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Review of MIL-STD-704F

Updated: Nov 25, 2020

First released in October of 1959 to replace MIL - E - 7894, MIL-STD-704 delineates the standards for compatibility between aircraft power systems and utilization equipment. Initially, MIL-STD-704 only accounted for 28 Vdc and 115/200 Vac at 400 Hz originating from a three-phase, four-wire source. Over time, various revisions were made to the standard by establishing new requirements; adding voltage ranges; correcting erroneous information; creating new test methods; and releasing change notices.

The latest revision, Revision F (issued in 2004), is the current MIL-STD-704 standard. Below is a review of this standard according to its latest revision.

Review of MIL-STD-704F Because MIL-STD-704 does not include Data Item Descriptions (DIDs) for documenting test and evaluation programs, it is best to refer to MIL-STD-461 for such information.

Additionally, for test result data forms, one should refer to MIL-HDBK-704. Accompanying MIL-STD-704 are seven handbooks, which serve as guidance tools for the test and evaluation process and document preparation process. In the handbook, seven power groups are defined based on power type for utilization equipment:

  • MIL-HDBK-704-2: Single Phase, 400 Hz, 115Vac

  • MIL-HDBK-704-3: Three Phase, 400 Hz, 115Vac

  • MIL-HDBK-704-4: Single Phase, Variable Frequency, 115Vac

  • MIL-HDBK-704-5: Three Phase, Variable Frequency, 115Vac

  • MIL-HDBK-704-6: Single Phase, 60 Hz, 115Vac

  • MIL-HDBK-704-7: Direct Current, 28 Vdc

  • MIL-HDBK-704-8: Direct Current, 270 Vdc

In addition, MIL-STD-704-1 delineates six operating conditions for electrical systems:

  • Normal Electrical Power

  • Power Transfers

  • Abnormal Electrical Power

  • Emergency Electrical Power

  • Engine Starting

  • Power Failure

This standard also specifies a True RMS voltmeter, by which many have been confused. A True RMS (Root-Mean-Square) voltmeter is specified in this standard due to non-sinusoidal AC waveforms. When AC waveforms are not sinusoidal, the multiplier used to convert the average-value measurements to RMS is incorrect. A True RMS voltmeter will calculate the equivalent DC heating effect, mitigating any mathematical mistakes. AC/DC Power Requirements MIL-STD-704 requires that operating voltage limits and transient voltage characteristics are measured within 10 cm of utilization equipment power input terminals. Electrical power source measurements should be conducted at the output terminals of the source or at the point-of-regulation for regulated supplies. For external power sources, follow the same guidelines for internal power sources, but increase the lower voltage limit to compensate for external wiring length. See Figures 1 and 2 below for examples of test configurations for AC and DC power.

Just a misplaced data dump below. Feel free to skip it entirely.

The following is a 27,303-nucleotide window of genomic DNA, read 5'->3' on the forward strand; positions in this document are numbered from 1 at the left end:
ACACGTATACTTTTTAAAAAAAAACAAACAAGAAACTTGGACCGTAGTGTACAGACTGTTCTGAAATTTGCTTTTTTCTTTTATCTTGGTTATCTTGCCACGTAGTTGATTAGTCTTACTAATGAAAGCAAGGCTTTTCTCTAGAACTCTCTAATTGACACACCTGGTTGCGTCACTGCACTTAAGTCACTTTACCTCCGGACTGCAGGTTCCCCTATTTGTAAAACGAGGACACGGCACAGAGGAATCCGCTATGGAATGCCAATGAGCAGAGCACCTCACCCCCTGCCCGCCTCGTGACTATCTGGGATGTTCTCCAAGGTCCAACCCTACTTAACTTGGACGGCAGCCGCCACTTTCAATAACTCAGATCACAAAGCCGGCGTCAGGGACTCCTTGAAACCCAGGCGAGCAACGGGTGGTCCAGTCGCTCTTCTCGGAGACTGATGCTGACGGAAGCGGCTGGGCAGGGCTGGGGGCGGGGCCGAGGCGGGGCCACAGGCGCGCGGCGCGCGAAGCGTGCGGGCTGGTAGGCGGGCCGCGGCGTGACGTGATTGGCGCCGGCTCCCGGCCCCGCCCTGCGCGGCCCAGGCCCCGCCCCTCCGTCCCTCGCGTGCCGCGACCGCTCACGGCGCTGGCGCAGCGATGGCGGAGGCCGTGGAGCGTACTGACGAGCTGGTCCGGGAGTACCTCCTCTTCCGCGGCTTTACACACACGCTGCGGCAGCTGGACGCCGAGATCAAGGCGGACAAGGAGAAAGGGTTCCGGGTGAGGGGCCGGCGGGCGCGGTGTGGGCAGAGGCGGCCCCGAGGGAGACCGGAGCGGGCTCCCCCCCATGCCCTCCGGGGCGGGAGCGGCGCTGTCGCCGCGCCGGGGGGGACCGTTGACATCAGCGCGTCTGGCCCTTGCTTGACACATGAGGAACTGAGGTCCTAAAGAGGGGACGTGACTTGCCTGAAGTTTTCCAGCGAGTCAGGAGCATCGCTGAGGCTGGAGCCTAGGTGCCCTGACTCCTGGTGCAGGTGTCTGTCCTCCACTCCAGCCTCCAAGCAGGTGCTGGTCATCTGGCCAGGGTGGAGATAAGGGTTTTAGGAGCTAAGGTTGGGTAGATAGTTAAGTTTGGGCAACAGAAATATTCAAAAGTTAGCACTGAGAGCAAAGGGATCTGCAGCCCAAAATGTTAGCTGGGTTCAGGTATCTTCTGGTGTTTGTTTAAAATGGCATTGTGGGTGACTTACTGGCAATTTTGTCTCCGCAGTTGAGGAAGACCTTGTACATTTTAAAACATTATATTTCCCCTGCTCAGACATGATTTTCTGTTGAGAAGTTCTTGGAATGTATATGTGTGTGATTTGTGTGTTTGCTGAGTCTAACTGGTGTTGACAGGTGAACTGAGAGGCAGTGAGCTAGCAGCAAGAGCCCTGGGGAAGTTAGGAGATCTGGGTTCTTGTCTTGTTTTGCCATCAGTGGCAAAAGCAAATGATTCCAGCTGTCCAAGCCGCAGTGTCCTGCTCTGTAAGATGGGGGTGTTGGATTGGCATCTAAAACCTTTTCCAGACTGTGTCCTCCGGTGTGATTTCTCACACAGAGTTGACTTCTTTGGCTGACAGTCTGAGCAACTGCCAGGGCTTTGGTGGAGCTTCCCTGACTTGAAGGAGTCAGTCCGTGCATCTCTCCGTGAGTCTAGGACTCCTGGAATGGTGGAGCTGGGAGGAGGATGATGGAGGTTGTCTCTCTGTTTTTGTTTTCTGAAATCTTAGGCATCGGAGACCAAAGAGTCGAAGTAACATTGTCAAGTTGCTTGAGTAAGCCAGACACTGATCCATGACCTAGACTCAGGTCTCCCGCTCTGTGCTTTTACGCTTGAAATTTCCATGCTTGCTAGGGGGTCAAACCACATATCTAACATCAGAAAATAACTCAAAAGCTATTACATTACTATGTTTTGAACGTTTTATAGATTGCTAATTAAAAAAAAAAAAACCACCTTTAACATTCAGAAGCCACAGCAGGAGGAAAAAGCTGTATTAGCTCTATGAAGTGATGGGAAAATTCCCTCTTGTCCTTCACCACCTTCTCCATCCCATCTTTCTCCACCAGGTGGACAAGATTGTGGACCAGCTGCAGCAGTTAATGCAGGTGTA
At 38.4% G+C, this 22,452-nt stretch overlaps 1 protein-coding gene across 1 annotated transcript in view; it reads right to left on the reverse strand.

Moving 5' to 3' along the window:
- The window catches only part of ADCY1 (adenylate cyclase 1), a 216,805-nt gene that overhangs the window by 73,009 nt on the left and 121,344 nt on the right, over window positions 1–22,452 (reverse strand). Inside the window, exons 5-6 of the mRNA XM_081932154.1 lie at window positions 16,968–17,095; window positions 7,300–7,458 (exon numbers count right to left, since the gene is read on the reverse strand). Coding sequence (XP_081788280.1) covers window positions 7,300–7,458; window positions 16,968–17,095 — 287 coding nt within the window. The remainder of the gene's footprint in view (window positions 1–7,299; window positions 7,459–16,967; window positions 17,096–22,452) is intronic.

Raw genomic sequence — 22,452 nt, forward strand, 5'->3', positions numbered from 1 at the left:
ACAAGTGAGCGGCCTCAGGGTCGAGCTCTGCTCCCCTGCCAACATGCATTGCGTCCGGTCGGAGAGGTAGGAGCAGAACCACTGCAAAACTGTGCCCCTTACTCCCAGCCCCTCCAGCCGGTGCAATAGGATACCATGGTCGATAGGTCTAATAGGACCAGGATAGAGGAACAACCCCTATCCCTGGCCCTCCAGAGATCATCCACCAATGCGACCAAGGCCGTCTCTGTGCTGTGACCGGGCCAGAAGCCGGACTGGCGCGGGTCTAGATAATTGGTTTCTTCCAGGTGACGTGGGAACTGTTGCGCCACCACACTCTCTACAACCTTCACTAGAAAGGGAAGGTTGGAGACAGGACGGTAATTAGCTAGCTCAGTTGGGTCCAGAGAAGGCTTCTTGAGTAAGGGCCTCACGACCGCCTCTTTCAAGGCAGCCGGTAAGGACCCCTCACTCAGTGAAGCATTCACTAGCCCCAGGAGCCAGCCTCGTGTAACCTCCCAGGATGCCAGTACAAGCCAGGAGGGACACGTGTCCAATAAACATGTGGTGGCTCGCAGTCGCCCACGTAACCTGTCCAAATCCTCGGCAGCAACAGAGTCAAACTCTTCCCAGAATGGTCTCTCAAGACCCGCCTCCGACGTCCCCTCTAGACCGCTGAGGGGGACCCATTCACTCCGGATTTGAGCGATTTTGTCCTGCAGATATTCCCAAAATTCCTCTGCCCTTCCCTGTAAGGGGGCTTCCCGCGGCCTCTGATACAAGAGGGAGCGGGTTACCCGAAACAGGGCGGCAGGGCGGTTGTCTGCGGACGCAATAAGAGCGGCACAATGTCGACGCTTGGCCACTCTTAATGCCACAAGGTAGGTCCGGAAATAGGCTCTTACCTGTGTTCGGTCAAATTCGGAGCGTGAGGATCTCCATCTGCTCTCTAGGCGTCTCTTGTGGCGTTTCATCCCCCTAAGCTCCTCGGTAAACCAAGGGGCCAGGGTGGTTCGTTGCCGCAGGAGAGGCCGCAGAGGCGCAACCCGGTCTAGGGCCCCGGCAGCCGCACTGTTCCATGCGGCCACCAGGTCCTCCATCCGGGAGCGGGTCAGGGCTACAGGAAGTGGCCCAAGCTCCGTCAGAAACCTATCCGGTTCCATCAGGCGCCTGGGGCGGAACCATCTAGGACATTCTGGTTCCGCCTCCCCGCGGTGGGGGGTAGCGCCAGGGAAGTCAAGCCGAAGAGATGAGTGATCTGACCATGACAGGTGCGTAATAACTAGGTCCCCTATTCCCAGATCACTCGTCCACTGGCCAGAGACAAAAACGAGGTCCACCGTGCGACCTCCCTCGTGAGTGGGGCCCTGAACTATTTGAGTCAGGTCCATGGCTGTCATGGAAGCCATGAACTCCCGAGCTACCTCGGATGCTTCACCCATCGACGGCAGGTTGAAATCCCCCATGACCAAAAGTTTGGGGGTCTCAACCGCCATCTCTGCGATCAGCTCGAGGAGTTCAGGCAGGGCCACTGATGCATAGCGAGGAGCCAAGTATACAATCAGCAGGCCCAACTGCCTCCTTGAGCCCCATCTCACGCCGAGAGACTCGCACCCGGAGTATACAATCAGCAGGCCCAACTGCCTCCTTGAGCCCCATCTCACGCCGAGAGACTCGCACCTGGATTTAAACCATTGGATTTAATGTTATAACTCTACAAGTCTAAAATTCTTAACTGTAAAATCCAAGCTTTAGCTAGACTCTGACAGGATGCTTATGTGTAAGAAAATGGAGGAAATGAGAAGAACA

Figure 1: Example Test Configuration -AC Power

Figure 2: Example Test Configuration - DC Power EMC/EMI While MIL-STD-704 does not address electromagnetic compatibility (EMC), compliance to applicable aircraft EMC requirements is obligatory, with reference to MIL-STD-461 and MIL-STD-464. According to MIL-STD-461, temporary requirements may be imposed by MIL-STD-704. EMC should be considered separately from MIL-STD-704, as it is important to test for EMC with any electric/electronic product. At Rhein Tech Laboratories, we provide Military EMC testing, including susceptibility testing; radiated susceptibility testing; conducted emissions testing; radiated emissions testing; and receiver disturbance and sensitivity testing and measurement. Our Military and Defense Aerospace EMC testing follows the standards below:

  • RTCA DO-160D/E/F

  • MIL-STD-461C/D/E/F

  • MIL-STD-704A/B/C/D/E/F


  • Def-Stan 59-41

For MIL-STD testing, request a quote from us today. Source:

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